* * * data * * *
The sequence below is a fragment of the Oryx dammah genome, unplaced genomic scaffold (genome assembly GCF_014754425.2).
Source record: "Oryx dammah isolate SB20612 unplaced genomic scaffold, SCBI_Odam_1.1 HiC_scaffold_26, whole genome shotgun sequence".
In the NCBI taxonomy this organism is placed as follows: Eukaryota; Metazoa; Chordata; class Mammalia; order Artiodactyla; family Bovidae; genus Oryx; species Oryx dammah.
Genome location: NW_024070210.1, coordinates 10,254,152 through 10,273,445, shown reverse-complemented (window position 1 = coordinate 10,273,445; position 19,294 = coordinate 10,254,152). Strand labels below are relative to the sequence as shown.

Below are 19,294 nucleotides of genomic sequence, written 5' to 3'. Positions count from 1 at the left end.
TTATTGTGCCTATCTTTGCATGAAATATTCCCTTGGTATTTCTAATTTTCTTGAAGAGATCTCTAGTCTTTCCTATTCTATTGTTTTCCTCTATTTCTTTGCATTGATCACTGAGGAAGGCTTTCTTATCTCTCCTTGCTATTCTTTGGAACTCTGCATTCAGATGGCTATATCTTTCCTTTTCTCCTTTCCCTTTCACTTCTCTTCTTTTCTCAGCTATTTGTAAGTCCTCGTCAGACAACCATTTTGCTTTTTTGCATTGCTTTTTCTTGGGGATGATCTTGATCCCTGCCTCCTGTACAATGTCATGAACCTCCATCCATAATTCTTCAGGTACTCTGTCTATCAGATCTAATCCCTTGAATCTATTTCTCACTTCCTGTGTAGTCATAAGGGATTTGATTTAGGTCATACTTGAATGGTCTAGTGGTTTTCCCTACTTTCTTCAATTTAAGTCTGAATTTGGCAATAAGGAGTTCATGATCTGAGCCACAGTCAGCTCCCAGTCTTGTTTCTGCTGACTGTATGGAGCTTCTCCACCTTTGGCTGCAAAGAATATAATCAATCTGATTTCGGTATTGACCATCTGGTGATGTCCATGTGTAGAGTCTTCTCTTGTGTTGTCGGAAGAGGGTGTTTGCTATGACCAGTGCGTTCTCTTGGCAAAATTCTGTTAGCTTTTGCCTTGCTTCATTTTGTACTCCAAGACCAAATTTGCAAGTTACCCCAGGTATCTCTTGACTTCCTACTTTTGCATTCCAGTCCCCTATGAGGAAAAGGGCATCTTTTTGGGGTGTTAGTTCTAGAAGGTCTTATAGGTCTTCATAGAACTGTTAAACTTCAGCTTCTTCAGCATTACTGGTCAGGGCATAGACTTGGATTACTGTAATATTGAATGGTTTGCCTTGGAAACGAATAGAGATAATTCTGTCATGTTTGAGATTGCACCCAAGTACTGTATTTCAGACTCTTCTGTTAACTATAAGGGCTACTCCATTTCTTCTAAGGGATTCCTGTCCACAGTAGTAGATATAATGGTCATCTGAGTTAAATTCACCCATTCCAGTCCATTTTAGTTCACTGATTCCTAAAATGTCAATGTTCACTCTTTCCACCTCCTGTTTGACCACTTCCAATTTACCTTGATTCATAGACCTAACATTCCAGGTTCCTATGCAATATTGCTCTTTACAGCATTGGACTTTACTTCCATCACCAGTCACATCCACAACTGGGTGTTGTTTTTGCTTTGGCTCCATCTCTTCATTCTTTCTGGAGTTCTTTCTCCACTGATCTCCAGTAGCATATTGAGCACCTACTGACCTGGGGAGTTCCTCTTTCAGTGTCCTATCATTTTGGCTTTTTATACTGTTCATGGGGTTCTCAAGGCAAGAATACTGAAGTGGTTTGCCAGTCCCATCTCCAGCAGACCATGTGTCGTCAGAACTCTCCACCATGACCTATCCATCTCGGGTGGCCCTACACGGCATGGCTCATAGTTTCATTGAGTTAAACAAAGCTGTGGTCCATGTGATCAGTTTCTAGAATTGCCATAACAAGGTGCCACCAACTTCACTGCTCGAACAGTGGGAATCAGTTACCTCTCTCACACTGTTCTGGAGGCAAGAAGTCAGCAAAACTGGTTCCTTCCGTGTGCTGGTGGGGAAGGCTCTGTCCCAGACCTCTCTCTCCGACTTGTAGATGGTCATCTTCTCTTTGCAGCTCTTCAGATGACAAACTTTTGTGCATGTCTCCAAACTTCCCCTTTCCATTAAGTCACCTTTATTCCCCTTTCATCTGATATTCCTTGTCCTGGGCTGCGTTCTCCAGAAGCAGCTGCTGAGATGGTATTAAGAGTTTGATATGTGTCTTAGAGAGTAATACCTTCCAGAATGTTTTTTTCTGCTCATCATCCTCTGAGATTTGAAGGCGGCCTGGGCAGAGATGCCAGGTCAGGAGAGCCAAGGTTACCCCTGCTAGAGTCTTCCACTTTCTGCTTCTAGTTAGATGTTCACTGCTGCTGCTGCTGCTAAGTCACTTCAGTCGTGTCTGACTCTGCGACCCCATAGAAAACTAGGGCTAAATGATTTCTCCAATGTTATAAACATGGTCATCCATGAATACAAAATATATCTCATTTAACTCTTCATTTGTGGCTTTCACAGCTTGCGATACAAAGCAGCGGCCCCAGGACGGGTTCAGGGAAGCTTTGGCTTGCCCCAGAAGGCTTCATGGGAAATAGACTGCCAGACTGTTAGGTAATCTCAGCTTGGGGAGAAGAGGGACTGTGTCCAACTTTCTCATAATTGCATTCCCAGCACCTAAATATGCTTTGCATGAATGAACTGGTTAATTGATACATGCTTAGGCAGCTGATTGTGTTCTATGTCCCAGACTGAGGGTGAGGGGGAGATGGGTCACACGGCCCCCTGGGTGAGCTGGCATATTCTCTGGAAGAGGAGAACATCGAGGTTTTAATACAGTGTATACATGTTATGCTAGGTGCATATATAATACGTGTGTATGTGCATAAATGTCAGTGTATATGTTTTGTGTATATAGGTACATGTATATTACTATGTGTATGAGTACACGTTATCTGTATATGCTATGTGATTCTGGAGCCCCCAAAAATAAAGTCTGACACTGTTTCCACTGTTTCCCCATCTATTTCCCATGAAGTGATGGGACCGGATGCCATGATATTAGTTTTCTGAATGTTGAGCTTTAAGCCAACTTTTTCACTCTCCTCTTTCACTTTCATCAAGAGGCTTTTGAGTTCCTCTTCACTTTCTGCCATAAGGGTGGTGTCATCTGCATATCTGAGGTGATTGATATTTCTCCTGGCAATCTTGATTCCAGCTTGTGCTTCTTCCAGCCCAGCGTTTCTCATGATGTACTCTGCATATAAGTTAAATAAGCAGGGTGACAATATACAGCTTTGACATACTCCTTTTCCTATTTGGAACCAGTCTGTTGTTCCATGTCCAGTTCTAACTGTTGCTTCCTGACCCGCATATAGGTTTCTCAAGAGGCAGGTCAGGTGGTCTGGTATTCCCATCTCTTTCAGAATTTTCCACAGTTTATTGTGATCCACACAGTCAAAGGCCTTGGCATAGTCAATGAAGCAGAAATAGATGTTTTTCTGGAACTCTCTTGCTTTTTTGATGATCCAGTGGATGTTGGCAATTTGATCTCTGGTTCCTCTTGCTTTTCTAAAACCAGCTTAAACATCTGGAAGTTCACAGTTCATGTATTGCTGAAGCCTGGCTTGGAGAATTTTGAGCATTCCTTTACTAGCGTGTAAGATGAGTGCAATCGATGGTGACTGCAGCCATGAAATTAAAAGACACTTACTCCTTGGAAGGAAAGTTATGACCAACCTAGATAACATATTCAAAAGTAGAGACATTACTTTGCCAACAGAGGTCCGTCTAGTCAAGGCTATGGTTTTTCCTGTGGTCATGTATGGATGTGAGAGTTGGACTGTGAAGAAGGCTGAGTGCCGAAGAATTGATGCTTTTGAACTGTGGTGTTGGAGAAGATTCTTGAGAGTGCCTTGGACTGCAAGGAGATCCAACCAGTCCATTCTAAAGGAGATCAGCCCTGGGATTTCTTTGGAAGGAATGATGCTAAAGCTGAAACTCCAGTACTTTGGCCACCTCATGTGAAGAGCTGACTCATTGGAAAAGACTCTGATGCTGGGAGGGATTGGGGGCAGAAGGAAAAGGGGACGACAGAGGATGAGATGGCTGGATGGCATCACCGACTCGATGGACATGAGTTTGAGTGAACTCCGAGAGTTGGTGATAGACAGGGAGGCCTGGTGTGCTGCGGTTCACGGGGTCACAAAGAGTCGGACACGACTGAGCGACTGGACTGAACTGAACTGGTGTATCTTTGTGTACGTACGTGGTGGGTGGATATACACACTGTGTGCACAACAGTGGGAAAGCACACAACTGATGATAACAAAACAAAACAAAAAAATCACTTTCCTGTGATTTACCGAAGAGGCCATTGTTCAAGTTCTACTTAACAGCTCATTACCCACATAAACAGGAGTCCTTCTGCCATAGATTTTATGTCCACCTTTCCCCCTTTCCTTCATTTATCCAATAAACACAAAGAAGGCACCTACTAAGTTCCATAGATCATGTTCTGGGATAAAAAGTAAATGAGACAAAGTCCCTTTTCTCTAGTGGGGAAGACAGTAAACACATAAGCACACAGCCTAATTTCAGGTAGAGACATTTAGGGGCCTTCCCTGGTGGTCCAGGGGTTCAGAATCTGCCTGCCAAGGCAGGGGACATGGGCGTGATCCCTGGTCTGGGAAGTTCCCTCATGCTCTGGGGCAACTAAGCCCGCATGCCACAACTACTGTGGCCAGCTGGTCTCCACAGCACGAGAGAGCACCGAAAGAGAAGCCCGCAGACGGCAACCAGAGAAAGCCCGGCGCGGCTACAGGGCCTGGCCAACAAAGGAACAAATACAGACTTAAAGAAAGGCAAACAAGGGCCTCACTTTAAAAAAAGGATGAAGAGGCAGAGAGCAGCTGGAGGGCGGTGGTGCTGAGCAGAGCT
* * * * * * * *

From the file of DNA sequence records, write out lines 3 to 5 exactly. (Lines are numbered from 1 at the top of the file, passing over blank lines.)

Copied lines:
In the NCBI taxonomy this organism is placed as follows: Eukaryota; Metazoa; Chordata; class Mammalia; order Artiodactyla; family Bovidae; genus Oryx; species Oryx dammah.
Genome location: NW_024070210.1, coordinates 10,254,152 through 10,273,445, shown reverse-complemented (window position 1 = coordinate 10,273,445; position 19,294 = coordinate 10,254,152). Strand labels below are relative to the sequence as shown.

Below are 19,294 nucleotides of genomic sequence, written 5' to 3'. Positions count from 1 at the left end.